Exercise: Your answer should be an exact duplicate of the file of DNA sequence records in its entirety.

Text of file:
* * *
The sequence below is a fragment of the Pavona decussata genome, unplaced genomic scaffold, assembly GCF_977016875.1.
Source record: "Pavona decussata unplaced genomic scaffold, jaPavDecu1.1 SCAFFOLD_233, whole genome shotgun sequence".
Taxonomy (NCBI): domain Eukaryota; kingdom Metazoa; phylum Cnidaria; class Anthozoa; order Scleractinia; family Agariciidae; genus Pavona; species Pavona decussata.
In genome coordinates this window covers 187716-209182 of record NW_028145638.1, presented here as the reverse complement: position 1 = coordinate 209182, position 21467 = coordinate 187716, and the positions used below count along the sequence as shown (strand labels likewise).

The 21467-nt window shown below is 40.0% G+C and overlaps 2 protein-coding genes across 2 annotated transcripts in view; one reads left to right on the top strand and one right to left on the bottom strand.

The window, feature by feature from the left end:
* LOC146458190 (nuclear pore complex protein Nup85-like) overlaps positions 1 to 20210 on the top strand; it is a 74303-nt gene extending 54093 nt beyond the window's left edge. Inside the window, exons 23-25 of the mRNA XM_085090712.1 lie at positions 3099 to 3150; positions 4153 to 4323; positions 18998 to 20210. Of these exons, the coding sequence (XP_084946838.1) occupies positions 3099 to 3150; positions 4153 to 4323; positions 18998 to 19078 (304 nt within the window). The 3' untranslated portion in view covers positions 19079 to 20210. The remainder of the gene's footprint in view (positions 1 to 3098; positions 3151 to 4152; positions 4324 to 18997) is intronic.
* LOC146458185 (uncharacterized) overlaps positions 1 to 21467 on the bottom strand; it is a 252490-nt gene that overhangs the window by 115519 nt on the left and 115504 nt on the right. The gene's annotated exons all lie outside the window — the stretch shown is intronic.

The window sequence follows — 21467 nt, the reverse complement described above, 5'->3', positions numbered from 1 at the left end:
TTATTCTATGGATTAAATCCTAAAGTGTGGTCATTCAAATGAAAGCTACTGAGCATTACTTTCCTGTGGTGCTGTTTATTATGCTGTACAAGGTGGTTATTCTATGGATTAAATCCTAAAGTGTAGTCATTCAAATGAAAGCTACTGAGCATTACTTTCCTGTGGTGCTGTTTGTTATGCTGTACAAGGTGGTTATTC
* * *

The sequence below is a fragment of the Pavona decussata genome, unplaced genomic scaffold, assembly GCF_977016875.1.
Source record: "Pavona decussata unplaced genomic scaffold, jaPavDecu1.1 SCAFFOLD_233, whole genome shotgun sequence".
Taxonomy (NCBI): domain Eukaryota; kingdom Metazoa; phylum Cnidaria; class Anthozoa; order Scleractinia; family Agariciidae; genus Pavona; species Pavona decussata.
In genome coordinates this window covers 187716-209182 of record NW_028145638.1, presented here as the reverse complement: position 1 = coordinate 209182, position 21467 = coordinate 187716, and the positions used below count along the sequence as shown (strand labels likewise).

The 21467-nt window shown below is 40.0% G+C and overlaps 2 protein-coding genes across 2 annotated transcripts in view; one reads left to right on the top strand and one right to left on the bottom strand.

The window, feature by feature from the left end:
* LOC146458190 (nuclear pore complex protein Nup85-like) overlaps positions 1 to 20210 on the top strand; it is a 74303-nt gene extending 54093 nt beyond the window's left edge. Inside the window, exons 23-25 of the mRNA XM_085090712.1 lie at positions 3099 to 3150; positions 4153 to 4323; positions 18998 to 20210. Of these exons, the coding sequence (XP_084946838.1) occupies positions 3099 to 3150; positions 4153 to 4323; positions 18998 to 19078 (304 nt within the window). The 3' untranslated portion in view covers positions 19079 to 20210. The remainder of the gene's footprint in view (positions 1 to 3098; positions 3151 to 4152; positions 4324 to 18997) is intronic.
* LOC146458185 (uncharacterized) overlaps positions 1 to 21467 on the bottom strand; it is a 252490-nt gene that overhangs the window by 115519 nt on the left and 115504 nt on the right. The gene's annotated exons all lie outside the window — the stretch shown is intronic.

The window sequence follows — 21467 nt, the reverse complement described above, 5'->3', positions numbered from 1 at the left end:
TTATTCTATGGATTAAATCCTAAAGTGTGGTCATTCAAATGAAAGCTACTGAGCATTACTTTCCTGTGGTGCTGTTTATTATGCTGTACAAGGTGGTTATTCTATGGATTAAATCCTAAAGTGTAGTCATTCAAATGAAAGCTACTGAGCATTACTTTCCTGTGGTGCTGTTTGTTATGCTGTACAAGGTGGTTATTC